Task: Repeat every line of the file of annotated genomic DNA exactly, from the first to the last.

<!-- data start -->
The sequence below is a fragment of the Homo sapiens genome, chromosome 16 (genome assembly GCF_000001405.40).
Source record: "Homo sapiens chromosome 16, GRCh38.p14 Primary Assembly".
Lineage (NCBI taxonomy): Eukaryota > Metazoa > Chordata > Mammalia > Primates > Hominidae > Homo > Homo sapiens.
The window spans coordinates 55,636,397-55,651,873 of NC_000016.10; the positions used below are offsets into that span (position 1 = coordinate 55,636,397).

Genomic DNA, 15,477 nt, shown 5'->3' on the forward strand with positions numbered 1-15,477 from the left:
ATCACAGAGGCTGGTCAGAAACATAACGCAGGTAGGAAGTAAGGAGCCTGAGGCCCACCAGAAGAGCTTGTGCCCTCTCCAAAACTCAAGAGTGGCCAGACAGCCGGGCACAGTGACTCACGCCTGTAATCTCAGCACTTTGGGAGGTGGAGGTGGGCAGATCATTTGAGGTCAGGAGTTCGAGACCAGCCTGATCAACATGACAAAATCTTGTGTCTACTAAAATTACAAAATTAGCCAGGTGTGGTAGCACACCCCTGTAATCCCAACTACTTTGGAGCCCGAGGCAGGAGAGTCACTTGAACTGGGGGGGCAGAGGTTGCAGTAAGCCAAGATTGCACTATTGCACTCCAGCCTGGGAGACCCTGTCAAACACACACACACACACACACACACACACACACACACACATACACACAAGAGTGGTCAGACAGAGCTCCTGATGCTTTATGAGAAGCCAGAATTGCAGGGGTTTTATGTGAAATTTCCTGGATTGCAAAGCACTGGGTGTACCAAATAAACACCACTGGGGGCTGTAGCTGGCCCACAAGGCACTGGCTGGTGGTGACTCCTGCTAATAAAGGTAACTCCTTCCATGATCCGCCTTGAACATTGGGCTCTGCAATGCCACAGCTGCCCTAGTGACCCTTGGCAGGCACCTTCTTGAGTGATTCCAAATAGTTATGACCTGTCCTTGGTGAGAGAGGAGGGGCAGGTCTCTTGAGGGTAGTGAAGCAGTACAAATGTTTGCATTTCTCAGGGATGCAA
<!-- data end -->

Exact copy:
The sequence below is a fragment of the Homo sapiens genome, chromosome 16 (genome assembly GCF_000001405.40).
Source record: "Homo sapiens chromosome 16, GRCh38.p14 Primary Assembly".
Lineage (NCBI taxonomy): Eukaryota > Metazoa > Chordata > Mammalia > Primates > Hominidae > Homo > Homo sapiens.
The window spans coordinates 55,636,397-55,651,873 of NC_000016.10; the positions used below are offsets into that span (position 1 = coordinate 55,636,397).

Genomic DNA, 15,477 nt, shown 5'->3' on the forward strand with positions numbered 1-15,477 from the left:
ATCACAGAGGCTGGTCAGAAACATAACGCAGGTAGGAAGTAAGGAGCCTGAGGCCCACCAGAAGAGCTTGTGCCCTCTCCAAAACTCAAGAGTGGCCAGACAGCCGGGCACAGTGACTCACGCCTGTAATCTCAGCACTTTGGGAGGTGGAGGTGGGCAGATCATTTGAGGTCAGGAGTTCGAGACCAGCCTGATCAACATGACAAAATCTTGTGTCTACTAAAATTACAAAATTAGCCAGGTGTGGTAGCACACCCCTGTAATCCCAACTACTTTGGAGCCCGAGGCAGGAGAGTCACTTGAACTGGGGGGGCAGAGGTTGCAGTAAGCCAAGATTGCACTATTGCACTCCAGCCTGGGAGACCCTGTCAAACACACACACACACACACACACACACACACACACACACATACACACAAGAGTGGTCAGACAGAGCTCCTGATGCTTTATGAGAAGCCAGAATTGCAGGGGTTTTATGTGAAATTTCCTGGATTGCAAAGCACTGGGTGTACCAAATAAACACCACTGGGGGCTGTAGCTGGCCCACAAGGCACTGGCTGGTGGTGACTCCTGCTAATAAAGGTAACTCCTTCCATGATCCGCCTTGAACATTGGGCTCTGCAATGCCACAGCTGCCCTAGTGACCCTTGGCAGGCACCTTCTTGAGTGATTCCAAATAGTTATGACCTGTCCTTGGTGAGAGAGGAGGGGCAGGTCTCTTGAGGGTAGTGAAGCAGTACAAATGTTTGCATTTCTCAGGGATGCAA